strcpy() + 0x4c
            _start() + 0x108
        was allocated at (0x2fffffff7d47e000, 64 bytes):
            main() + 0x10  
        freed at (0x2fffffff7d47e000, 64 bytes):
            main() + 0xc4  
     ...
     ...
    ERROR 12 (DFM): double freeing memory at address 0x3fffffff7d47e040 {memory: v10}:
            main() + 0x17c  
        was allocated at (0x3fffffff7d47e040, 64 bytes):
            main() + 0x20  
        freed at (0x3fffffff7d47e040, 64 bytes):
            main() + 0xd0  
    DISCOVER SUMMARY:
            unique errors   : 12 (12 total)
    
    
     .. running the ADI enabled binary on a non-SSM system fails ..
    % ./memerr
    adi_set_enabled() failed: Operation not supported
    ADI/SSM is only supported on SPARC-xx machines. See discover -i adi documentation for more information
    

SSM in Production Environment

Preload libadimalloc(3LIB) library on target M7/T7/S7 system to enable real-time data protection. Data integrity is the ultimate goal.

Check the platform supported extensions to ensure that the target M7/T7/S7 system is SSM-ready.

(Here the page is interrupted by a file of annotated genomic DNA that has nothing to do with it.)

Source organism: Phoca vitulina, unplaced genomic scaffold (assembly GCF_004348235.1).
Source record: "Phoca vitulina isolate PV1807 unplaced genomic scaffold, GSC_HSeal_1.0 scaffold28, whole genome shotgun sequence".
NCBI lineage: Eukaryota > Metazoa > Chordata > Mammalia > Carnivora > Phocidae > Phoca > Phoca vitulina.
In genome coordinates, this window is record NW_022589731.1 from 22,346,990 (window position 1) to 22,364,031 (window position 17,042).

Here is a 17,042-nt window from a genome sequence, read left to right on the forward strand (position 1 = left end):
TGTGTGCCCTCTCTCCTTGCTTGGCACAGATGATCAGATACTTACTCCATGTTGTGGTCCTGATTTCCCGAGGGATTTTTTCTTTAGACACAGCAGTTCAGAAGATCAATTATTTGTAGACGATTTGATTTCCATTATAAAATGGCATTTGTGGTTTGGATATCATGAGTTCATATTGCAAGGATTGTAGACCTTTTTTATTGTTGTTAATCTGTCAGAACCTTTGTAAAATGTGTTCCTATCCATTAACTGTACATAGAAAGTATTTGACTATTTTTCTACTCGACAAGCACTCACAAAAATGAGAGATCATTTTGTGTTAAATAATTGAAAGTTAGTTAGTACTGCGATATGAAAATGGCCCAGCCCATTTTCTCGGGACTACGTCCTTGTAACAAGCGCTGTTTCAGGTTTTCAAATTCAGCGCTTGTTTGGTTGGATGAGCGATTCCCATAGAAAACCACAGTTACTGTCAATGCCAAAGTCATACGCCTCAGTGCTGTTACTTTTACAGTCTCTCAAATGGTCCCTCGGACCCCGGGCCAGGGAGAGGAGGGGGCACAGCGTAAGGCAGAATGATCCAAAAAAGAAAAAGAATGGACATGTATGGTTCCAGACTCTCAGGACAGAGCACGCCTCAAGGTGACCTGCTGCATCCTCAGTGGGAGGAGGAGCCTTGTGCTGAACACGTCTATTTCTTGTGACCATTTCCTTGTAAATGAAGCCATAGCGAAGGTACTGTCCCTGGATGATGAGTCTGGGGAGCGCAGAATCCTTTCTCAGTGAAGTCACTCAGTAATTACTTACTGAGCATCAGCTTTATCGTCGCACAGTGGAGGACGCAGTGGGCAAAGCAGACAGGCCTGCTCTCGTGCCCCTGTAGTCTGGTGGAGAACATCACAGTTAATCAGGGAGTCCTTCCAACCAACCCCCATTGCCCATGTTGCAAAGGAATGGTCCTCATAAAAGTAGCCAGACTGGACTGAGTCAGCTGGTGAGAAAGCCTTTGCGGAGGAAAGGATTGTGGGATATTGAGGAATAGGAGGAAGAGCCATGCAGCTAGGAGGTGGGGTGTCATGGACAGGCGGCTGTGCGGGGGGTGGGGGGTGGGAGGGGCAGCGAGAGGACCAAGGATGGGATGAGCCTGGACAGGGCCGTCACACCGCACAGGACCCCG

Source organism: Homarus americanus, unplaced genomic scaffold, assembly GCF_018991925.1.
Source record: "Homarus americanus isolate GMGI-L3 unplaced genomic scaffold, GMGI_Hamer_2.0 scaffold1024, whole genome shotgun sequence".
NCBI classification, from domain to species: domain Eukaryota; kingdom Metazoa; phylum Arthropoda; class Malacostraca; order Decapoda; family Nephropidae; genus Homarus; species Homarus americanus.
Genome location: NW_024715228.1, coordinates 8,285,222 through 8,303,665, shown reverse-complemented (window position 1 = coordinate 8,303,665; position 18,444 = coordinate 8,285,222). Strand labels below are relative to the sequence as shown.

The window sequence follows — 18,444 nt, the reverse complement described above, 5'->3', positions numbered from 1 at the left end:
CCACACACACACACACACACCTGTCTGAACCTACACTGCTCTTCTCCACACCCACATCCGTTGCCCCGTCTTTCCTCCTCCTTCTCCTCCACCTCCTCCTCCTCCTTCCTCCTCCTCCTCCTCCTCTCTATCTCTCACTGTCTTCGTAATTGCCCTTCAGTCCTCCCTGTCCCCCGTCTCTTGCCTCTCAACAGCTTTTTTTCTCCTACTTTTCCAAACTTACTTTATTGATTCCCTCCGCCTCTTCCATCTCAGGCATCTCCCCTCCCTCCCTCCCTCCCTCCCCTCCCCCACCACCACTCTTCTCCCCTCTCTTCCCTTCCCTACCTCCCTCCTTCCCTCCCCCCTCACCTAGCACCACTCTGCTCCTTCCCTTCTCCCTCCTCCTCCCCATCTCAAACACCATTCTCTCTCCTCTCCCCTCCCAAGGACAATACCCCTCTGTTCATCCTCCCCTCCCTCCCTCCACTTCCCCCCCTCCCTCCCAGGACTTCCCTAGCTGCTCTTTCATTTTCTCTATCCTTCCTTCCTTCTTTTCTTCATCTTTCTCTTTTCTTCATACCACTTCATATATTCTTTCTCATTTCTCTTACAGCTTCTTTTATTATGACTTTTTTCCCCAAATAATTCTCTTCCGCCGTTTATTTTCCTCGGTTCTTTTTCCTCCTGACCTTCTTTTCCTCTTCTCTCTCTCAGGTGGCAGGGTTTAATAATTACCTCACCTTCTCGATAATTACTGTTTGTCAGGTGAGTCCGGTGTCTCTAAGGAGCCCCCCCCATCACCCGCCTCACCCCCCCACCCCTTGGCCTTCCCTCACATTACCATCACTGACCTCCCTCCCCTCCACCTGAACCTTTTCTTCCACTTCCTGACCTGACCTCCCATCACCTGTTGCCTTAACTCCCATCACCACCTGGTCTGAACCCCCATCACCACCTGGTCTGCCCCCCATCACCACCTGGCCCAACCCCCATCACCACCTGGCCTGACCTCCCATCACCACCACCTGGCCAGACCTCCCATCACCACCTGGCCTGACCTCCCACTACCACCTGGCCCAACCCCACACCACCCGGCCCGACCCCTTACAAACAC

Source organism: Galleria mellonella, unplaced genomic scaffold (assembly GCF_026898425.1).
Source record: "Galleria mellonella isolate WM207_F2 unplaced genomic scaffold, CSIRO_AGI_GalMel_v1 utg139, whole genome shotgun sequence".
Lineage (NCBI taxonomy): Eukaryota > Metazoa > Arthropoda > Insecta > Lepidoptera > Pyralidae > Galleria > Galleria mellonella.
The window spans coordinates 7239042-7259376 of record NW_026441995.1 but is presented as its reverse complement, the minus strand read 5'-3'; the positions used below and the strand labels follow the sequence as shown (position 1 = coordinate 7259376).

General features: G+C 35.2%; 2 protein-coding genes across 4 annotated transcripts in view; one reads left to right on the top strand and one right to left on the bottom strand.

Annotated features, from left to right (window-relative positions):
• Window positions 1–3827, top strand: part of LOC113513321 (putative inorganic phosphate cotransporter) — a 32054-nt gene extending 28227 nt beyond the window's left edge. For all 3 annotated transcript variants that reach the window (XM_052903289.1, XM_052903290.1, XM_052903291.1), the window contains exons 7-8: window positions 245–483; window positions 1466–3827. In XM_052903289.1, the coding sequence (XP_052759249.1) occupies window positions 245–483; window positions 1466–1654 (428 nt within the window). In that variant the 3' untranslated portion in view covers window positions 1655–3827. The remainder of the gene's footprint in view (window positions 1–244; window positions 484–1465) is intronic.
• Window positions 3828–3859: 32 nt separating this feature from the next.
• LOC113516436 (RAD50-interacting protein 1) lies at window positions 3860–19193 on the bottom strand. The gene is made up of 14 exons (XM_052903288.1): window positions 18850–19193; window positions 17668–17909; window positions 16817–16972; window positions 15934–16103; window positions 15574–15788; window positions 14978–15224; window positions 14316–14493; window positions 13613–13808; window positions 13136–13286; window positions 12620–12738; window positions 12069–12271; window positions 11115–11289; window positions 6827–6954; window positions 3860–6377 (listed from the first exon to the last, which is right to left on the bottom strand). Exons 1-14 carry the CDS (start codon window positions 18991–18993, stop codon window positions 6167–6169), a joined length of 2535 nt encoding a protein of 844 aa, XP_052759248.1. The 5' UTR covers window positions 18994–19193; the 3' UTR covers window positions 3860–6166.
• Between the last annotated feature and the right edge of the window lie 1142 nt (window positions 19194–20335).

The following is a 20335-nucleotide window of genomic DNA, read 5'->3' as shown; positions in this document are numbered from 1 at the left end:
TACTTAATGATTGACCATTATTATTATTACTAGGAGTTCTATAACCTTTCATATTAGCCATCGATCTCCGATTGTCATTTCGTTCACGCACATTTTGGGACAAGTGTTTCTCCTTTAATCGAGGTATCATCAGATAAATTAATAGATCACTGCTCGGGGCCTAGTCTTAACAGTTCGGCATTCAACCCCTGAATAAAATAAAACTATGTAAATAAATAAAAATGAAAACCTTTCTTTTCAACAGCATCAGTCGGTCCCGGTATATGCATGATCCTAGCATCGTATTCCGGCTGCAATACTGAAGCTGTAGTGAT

% isainfo -v
64-bit sparcv9 applications
 ...
        xmpmul mwait sparc5 adi vis3b

Check the normal behavior of the above sample code that has quite a few memory access errors.

% ./memerr jack jill
j a c k    ▒                                                                A         j i l l    ▒
j i l l    ▒                                                                A         j a c k    ▒

Now check the behavior of the same buggy code under SSM surveillance.

% LD_PRELOAD_64=/lib/64/libadimalloc.so.1 ./memerr jack jill
Segmentation Fault (core dumped)

% echo ::status | mdb core
debugging core file of memerr (64-bit) from dummyhost
file: /var/tmp/memerr
initial argv: ./memerr jack jill
threading model: native threads
status: process terminated by SIGSEGV (Segmentation Fault), pc=100000bbc
, ADI version d mismatch for VA ffffffff7b13ff80

Notice that an existing binary was used as is in the above example to show the benefit of SSM in catching potential memory corruption issues.


For details, SEE:

Credit: various